Whether reflecting on his role as son, brother, husband, or father, Chabon's delightful essays are provocative and insightful. This wide-ranging collection touches on everything from becoming a father to losing a father-in-law (through divorce); from musings on a quirky childhood to a discussion of what society considers to be a "good father" today. He also describes his quandary over what to do with his four children's prolific artwork. By turns poignant and witty, Chabon is a comfortable, inviting narrator. His relaxed and conversational style is shot through with occasional fervent moments. He's unhurried yet precise in his pacing and phrasing, and most of all likably, often ruefully, humorous.
Manhood for Amateurs is the first sustained work of personal writing from Michael Chabon. In these insightful, provocative, slyly interlinked essays, one of our most brilliant and humane writers presents his autobiography and his vision of life in the way so many of us experience our own: as a series of reflections, regrets, and re-examinations, each sparked by an encounter, in the present, that holds some legacy of the past.
What does it mean to be a man today? As a devoted son, as a passionate husband, and above all as a father, Chabon's memories of childhood, of his parents' marriage and divorce, of moments of painful adolescent comedy and giddy encounters with the popular art and literature of his own youth, are like a theme played by the mad quartet of which he now finds himself co-conductor.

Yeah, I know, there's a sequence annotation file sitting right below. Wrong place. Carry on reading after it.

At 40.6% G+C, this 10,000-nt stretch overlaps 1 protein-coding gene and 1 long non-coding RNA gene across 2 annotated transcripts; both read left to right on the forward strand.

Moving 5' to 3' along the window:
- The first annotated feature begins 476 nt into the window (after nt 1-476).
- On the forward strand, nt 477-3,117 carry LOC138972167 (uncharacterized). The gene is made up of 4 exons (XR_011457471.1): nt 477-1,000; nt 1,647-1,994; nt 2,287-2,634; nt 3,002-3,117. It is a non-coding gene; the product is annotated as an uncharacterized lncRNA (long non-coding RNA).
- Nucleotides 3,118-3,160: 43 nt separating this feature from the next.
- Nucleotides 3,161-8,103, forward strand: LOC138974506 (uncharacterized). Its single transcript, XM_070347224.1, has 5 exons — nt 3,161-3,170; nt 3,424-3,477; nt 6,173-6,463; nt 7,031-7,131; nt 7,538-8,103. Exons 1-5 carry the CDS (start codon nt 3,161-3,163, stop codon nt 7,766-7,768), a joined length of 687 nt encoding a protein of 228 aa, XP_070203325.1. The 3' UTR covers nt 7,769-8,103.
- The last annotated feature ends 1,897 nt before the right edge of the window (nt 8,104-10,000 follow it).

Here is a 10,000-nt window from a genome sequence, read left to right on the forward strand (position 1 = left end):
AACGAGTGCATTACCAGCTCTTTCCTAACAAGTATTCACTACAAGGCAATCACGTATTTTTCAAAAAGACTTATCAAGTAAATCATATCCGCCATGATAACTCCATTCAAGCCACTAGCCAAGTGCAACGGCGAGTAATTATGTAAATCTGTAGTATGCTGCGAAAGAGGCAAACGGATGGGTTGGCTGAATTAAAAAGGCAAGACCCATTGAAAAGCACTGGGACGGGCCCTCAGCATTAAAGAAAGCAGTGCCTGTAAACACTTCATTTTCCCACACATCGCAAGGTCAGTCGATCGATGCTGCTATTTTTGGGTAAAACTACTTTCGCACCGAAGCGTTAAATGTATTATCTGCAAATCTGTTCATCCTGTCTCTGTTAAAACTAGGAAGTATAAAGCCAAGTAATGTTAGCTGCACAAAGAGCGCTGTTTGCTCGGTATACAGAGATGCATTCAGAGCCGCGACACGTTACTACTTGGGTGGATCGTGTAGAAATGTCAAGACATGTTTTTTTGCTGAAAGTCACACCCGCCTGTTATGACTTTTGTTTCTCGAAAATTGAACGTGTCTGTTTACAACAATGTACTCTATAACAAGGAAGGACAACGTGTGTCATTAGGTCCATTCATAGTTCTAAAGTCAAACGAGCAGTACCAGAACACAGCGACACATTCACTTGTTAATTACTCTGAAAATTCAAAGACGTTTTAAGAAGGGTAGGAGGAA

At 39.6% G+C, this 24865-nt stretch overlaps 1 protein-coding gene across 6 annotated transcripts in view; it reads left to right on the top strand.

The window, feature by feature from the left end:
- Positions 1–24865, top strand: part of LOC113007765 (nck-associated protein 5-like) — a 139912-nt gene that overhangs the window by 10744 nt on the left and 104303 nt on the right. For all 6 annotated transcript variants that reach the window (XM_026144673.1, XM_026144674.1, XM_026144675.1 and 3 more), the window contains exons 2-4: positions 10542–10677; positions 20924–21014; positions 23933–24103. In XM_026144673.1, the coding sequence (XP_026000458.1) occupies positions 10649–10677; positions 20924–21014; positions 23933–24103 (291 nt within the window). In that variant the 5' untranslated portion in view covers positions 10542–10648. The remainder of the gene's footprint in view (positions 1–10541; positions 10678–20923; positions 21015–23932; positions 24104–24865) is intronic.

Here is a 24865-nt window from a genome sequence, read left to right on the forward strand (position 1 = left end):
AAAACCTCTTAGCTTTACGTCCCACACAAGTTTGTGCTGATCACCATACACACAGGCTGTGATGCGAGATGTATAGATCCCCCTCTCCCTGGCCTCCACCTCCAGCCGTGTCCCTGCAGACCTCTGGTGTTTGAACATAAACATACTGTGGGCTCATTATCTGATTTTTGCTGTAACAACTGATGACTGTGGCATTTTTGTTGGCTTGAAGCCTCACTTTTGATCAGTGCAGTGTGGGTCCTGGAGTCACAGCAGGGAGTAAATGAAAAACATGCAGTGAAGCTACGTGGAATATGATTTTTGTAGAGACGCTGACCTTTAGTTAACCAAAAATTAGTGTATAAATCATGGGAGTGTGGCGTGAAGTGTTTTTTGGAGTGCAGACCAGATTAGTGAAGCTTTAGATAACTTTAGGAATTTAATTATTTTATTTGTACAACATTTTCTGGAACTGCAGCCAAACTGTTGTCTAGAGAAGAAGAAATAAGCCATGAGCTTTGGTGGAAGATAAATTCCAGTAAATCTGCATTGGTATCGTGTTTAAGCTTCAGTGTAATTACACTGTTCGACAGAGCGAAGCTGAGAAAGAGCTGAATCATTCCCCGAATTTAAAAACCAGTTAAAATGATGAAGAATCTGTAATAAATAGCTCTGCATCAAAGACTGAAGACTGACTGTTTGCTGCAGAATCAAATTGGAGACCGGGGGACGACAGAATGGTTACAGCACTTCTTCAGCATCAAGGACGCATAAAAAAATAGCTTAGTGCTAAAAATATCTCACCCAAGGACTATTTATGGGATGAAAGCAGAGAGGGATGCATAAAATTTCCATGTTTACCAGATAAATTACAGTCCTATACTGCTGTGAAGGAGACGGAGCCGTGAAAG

At once dazzling, hilarious, and moving, Manhood for Amateurs is destined to become a classic.
©2009 Michael Chabon; (P)2009 HarperCollins Publishers
"Both lyrical and side-splittingly funny.... Readers seeking the intelligence of Updike; the gentle, brainy appeal of Sedaris; or the literary virtuosity of Nabokov will thoroughly enjoy." (Library Journal)
"Chabon takes a big, fat swing at the essay form with his second collection and achieves success....These warm and thoughtful essays underscore just how good a wordsmith Chabon is-regardless of the form he chooses." (Booklist)
"Wry and heartfelt, Chabon's riffs uncover brand-new insights in even the most quotidian subjects....He applies an unusual level of wit and candor to the form." (Kirkus Reviews)
This book was horrible! This book was seperated into several boring stories of the author's childhood/manhood. The crux of each of these stories offered no real value or intrest. This book was not funny, sentimental, or in any way entertaining. Worst of all was the narration in which the author read the book with the voice and inflections of a 5 year old child. Skip this book.
Anger that I spent money on such trash.Sad that his profanity laced pose passes for an attempt at parental introspection.Disappointed that society has sunken so low.
His anger filled diatribes were not informative or entertaining
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